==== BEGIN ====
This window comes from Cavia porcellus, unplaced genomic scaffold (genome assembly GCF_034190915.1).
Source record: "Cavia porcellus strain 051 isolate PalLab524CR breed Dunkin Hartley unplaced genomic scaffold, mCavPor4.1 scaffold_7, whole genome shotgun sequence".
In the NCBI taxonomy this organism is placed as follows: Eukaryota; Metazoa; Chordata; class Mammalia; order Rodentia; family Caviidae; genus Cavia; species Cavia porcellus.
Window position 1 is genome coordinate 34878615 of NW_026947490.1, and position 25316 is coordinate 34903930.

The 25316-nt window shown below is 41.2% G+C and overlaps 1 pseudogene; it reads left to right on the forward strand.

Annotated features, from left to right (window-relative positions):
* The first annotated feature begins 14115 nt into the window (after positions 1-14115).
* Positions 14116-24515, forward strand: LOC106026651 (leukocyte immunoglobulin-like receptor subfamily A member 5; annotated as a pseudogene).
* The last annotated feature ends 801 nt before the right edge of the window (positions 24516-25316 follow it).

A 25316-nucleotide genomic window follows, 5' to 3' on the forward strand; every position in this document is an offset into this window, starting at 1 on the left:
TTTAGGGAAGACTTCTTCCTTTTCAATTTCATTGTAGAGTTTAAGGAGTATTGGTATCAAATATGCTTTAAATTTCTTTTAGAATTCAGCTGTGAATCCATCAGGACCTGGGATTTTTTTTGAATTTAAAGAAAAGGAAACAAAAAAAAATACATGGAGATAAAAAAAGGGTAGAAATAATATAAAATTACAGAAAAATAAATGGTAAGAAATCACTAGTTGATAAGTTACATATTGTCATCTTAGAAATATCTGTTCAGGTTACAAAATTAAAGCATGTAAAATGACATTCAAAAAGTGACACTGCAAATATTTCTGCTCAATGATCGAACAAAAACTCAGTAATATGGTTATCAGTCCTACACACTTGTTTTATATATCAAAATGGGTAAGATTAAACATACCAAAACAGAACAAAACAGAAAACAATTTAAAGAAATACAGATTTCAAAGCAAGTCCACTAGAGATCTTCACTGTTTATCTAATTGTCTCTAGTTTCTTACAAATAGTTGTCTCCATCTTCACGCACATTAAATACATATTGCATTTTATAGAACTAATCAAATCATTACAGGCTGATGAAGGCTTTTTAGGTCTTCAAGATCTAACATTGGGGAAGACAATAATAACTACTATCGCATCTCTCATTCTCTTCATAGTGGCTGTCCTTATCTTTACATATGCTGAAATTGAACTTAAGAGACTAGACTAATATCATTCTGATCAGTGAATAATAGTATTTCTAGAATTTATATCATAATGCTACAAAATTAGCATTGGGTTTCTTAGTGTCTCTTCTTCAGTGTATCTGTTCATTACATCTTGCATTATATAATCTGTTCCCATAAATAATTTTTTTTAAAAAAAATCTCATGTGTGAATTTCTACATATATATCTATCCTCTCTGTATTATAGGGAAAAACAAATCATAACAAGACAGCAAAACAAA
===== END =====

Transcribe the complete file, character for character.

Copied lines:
This window comes from Cavia porcellus, unplaced genomic scaffold (genome assembly GCF_034190915.1).
Source record: "Cavia porcellus strain 051 isolate PalLab524CR breed Dunkin Hartley unplaced genomic scaffold, mCavPor4.1 scaffold_7, whole genome shotgun sequence".
In the NCBI taxonomy this organism is placed as follows: Eukaryota; Metazoa; Chordata; class Mammalia; order Rodentia; family Caviidae; genus Cavia; species Cavia porcellus.
Window position 1 is genome coordinate 34878615 of NW_026947490.1, and position 25316 is coordinate 34903930.

The 25316-nt window shown below is 41.2% G+C and overlaps 1 pseudogene; it reads left to right on the forward strand.

Annotated features, from left to right (window-relative positions):
* The first annotated feature begins 14115 nt into the window (after positions 1-14115).
* Positions 14116-24515, forward strand: LOC106026651 (leukocyte immunoglobulin-like receptor subfamily A member 5; annotated as a pseudogene).
* The last annotated feature ends 801 nt before the right edge of the window (positions 24516-25316 follow it).

A 25316-nucleotide genomic window follows, 5' to 3' on the forward strand; every position in this document is an offset into this window, starting at 1 on the left:
TTTAGGGAAGACTTCTTCCTTTTCAATTTCATTGTAGAGTTTAAGGAGTATTGGTATCAAATATGCTTTAAATTTCTTTTAGAATTCAGCTGTGAATCCATCAGGACCTGGGATTTTTTTTGAATTTAAAGAAAAGGAAACAAAAAAAAATACATGGAGATAAAAAAAGGGTAGAAATAATATAAAATTACAGAAAAATAAATGGTAAGAAATCACTAGTTGATAAGTTACATATTGTCATCTTAGAAATATCTGTTCAGGTTACAAAATTAAAGCATGTAAAATGACATTCAAAAAGTGACACTGCAAATATTTCTGCTCAATGATCGAACAAAAACTCAGTAATATGGTTATCAGTCCTACACACTTGTTTTATATATCAAAATGGGTAAGATTAAACATACCAAAACAGAACAAAACAGAAAACAATTTAAAGAAATACAGATTTCAAAGCAAGTCCACTAGAGATCTTCACTGTTTATCTAATTGTCTCTAGTTTCTTACAAATAGTTGTCTCCATCTTCACGCACATTAAATACATATTGCATTTTATAGAACTAATCAAATCATTACAGGCTGATGAAGGCTTTTTAGGTCTTCAAGATCTAACATTGGGGAAGACAATAATAACTACTATCGCATCTCTCATTCTCTTCATAGTGGCTGTCCTTATCTTTACATATGCTGAAATTGAACTTAAGAGACTAGACTAATATCATTCTGATCAGTGAATAATAGTATTTCTAGAATTTATATCATAATGCTACAAAATTAGCATTGGGTTTCTTAGTGTCTCTTCTTCAGTGTATCTGTTCATTACATCTTGCATTATATAATCTGTTCCCATAAATAATTTTTTTTAAAAAAAATCTCATGTGTGAATTTCTACATATATATCTATCCTCTCTGTATTATAGGGAAAAACAAATCATAACAAGACAGCAAAACAAA